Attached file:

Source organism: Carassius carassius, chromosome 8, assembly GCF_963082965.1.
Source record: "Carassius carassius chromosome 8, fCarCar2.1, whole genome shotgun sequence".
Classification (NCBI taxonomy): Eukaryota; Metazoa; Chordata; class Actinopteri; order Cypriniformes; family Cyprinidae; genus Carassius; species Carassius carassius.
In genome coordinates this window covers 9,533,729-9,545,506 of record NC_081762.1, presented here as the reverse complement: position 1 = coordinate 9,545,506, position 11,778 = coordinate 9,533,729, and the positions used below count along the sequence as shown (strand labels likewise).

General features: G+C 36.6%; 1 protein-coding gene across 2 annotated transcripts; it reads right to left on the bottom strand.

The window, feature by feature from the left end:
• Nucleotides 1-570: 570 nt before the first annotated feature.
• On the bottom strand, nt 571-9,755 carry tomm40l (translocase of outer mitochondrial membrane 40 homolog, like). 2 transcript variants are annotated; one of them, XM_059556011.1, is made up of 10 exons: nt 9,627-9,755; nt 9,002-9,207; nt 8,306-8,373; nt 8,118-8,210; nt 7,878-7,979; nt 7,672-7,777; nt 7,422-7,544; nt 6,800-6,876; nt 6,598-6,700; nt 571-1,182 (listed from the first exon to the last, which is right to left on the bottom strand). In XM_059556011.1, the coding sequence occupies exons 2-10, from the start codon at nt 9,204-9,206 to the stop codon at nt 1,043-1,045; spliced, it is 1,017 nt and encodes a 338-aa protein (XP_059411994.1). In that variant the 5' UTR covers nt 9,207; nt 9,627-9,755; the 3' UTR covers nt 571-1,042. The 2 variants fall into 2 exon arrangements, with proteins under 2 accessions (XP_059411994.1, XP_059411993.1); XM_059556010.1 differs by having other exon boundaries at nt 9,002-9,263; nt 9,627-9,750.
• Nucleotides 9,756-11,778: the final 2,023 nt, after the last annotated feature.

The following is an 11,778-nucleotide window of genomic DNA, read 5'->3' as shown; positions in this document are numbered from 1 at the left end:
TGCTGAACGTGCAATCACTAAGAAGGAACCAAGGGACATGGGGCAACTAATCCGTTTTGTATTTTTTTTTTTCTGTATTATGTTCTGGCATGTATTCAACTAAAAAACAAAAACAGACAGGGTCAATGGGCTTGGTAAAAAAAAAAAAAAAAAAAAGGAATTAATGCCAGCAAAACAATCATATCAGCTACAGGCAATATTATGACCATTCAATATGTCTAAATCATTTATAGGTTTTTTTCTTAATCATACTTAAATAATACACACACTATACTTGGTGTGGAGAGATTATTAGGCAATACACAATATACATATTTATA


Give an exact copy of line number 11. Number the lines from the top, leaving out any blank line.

TGCTGAACGTGCAATCACTAAGAAGGAACCAAGGGACATGGGGCAACTAATCCGTTTTGTATTTTTTTTTTTCTGTATTATGTTCTGGCATGTATTCAACTAAAAAACAAAAACAGACAGGGTCAATGGGCTTGGTAAAAAAAAAAAAAAAAAAAAGGAATTAATGCCAGCAAAACAATCATATCAGCTACAGGCAATATTATGACCATTCAATATGTCTAAATCATTTATAGGTTTTTTTCTTAATCATACTTAAATAATACACACACTATACTTGGTGTGGAGAGATTATTAGGCAATACACAATATACATATTTATA